But, people intuitively love mute swans, so they must be demonized. Being "alien" helps, though there is a huge hypocrisy involved. The same agencies that decry the bird's foreign origins fail to mention that, by itself, that is hardly a problem when it comes to so many other species (including the brown trout, ring-necked pheasant, coho salmon and other "game" animals that they, themselves, cheerfully add to the environment). So, being "alien" is only selectively a concern. In fact, most of the plants and a huge percentage of the animals we see in the wetlands are not native. More to the point, either the exact same species, or ones quite like them, co-exist with mute swans in Eurasian wetlands, begging the question (seldom asked and never answered): What makes the same, or very similar, species so vulnerable over here? And, why more vulnerable to mute swans than to trumpeter swans, whose "re"introduction is not challenged?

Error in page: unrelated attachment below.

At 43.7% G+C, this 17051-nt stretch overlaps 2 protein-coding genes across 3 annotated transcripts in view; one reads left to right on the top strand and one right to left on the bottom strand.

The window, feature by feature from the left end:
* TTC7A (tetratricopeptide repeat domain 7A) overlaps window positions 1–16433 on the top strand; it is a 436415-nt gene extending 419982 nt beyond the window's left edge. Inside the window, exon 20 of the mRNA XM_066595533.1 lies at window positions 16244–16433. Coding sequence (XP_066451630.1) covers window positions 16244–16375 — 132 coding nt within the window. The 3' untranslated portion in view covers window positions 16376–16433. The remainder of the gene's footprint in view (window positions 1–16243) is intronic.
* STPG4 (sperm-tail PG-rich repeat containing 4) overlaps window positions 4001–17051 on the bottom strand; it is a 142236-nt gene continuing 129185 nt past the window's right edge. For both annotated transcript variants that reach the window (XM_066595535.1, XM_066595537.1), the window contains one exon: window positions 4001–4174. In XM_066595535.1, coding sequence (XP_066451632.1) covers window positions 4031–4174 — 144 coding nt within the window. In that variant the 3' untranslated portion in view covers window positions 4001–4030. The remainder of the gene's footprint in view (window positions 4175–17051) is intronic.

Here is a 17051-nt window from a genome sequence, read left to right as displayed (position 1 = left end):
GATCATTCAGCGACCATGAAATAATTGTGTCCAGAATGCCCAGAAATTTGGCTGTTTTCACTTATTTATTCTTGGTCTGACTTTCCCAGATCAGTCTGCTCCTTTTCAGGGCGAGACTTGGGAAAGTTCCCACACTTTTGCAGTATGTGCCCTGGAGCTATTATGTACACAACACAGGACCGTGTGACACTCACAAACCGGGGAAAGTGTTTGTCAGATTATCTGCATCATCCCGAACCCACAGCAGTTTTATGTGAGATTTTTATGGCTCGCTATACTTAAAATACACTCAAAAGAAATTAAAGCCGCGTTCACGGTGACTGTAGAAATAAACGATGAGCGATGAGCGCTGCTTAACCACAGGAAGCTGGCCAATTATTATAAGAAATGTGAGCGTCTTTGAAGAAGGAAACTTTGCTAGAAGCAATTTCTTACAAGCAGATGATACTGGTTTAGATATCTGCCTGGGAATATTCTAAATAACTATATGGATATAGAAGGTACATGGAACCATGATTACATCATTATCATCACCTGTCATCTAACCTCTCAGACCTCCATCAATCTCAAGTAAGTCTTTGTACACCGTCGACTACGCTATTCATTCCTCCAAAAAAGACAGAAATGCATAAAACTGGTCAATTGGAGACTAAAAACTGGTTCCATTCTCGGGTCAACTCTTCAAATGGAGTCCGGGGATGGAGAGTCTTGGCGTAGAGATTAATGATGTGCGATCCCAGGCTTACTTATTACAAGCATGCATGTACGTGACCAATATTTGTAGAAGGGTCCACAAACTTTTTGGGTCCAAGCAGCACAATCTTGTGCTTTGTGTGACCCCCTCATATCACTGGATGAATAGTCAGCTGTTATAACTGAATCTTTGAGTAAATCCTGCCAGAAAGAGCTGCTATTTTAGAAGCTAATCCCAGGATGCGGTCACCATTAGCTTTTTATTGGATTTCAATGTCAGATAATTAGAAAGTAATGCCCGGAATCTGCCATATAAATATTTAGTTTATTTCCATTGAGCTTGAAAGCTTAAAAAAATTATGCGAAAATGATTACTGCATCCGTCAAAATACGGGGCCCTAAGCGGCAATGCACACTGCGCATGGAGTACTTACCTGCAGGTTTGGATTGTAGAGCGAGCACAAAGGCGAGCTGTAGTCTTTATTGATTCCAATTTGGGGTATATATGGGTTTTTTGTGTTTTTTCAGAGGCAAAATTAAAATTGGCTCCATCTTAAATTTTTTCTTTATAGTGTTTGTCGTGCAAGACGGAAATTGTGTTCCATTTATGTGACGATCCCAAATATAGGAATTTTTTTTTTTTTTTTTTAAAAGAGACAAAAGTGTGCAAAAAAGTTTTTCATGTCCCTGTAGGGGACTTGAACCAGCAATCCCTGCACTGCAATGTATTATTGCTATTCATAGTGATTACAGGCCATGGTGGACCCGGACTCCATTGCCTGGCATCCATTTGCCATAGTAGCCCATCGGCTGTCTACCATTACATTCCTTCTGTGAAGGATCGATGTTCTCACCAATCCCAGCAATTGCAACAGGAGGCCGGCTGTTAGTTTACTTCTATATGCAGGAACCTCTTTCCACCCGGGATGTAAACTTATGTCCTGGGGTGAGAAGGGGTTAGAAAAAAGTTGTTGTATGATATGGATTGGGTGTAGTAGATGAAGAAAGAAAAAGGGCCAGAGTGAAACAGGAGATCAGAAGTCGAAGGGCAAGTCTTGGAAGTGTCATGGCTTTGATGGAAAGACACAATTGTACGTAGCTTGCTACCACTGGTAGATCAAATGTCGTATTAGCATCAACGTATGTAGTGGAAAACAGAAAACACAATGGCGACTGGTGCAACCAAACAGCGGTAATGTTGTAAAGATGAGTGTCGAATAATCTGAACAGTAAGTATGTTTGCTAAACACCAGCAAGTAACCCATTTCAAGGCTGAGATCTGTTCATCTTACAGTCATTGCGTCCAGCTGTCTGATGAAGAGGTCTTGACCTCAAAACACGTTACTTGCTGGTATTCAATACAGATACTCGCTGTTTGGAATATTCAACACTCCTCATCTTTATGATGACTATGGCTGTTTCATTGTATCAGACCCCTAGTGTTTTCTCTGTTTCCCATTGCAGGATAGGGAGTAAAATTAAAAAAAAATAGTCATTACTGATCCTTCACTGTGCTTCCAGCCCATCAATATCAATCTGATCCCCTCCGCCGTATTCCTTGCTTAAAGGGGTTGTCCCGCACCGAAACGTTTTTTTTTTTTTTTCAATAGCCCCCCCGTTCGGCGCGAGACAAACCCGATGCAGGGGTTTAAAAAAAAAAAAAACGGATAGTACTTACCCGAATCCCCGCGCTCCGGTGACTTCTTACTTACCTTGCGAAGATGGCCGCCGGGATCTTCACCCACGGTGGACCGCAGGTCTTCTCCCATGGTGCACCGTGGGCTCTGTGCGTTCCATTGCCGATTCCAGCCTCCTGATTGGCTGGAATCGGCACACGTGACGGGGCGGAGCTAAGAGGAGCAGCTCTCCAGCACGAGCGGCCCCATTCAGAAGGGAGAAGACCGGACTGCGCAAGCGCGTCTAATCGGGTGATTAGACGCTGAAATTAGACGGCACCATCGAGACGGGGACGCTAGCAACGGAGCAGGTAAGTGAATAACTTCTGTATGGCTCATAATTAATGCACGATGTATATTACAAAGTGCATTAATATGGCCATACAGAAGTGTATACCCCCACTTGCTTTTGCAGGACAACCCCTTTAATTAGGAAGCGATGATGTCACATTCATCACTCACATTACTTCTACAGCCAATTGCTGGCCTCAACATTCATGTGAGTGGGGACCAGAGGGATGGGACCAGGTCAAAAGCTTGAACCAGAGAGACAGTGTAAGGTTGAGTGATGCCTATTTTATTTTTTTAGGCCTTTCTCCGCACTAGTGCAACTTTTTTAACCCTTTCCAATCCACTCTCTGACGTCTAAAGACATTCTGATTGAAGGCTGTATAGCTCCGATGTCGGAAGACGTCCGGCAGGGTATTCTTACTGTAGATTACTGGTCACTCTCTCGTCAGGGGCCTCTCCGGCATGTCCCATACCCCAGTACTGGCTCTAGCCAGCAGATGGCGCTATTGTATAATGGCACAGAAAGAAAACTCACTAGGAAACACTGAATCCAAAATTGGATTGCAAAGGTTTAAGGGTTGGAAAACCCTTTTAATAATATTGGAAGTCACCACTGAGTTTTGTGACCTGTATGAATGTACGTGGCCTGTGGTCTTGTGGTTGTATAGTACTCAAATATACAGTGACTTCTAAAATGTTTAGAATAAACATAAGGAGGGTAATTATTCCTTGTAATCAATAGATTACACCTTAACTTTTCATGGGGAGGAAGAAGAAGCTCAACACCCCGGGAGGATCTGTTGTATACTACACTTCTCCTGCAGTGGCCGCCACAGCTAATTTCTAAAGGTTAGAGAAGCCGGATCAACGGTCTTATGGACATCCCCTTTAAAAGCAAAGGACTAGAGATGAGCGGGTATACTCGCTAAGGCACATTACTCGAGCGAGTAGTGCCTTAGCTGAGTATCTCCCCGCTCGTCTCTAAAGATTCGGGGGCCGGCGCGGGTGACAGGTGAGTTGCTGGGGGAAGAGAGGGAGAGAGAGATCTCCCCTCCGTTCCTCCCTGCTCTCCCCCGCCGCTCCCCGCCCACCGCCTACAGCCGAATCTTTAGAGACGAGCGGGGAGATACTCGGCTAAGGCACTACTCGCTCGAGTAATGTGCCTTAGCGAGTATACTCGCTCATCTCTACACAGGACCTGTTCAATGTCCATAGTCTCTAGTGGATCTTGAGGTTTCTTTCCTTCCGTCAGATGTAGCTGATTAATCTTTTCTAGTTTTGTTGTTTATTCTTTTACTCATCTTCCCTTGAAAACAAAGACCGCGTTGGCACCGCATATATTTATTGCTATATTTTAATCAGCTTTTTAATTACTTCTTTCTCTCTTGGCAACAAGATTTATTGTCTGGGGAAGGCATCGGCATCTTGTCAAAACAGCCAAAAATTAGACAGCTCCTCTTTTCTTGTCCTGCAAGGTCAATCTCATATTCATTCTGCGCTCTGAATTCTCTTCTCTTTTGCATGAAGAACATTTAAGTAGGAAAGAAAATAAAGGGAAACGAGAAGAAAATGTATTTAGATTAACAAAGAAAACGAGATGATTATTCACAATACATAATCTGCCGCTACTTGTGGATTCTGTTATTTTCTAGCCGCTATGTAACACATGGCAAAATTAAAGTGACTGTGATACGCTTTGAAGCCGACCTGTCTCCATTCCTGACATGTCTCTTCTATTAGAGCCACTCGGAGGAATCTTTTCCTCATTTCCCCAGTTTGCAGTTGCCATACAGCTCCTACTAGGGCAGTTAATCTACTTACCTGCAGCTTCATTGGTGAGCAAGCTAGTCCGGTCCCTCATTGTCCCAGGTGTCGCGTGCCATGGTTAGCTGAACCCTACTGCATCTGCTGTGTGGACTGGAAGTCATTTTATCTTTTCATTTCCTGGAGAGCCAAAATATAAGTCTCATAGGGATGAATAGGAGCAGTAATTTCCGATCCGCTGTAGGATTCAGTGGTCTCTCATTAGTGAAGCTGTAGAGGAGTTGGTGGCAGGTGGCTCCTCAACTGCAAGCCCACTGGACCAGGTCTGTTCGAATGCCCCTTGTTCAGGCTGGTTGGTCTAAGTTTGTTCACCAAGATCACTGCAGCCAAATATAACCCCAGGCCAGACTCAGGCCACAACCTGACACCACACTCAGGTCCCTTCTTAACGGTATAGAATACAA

One of the most abundant plants in wetlands is the common reed, Phragmites, which is choking out wetlands. It is not native, but it is far too established to eliminate, and if mutes pull them out, isn't that good? In fact, we have "Europeanized" so much of North America that it is far more suitable for mute swans than for trumpeters. Many Eurasian bird species, including other swans, have reached North America on their own, some establishing themselves as breeding species -- and, in the fullness of time, the mute swan might, too. And, don't forget that they are also common here in Ontario, across the lake, and we are not killing them... So, to keep New York mute swans free would require endlessly killing each one seen. Really, isn't that a tad absurd?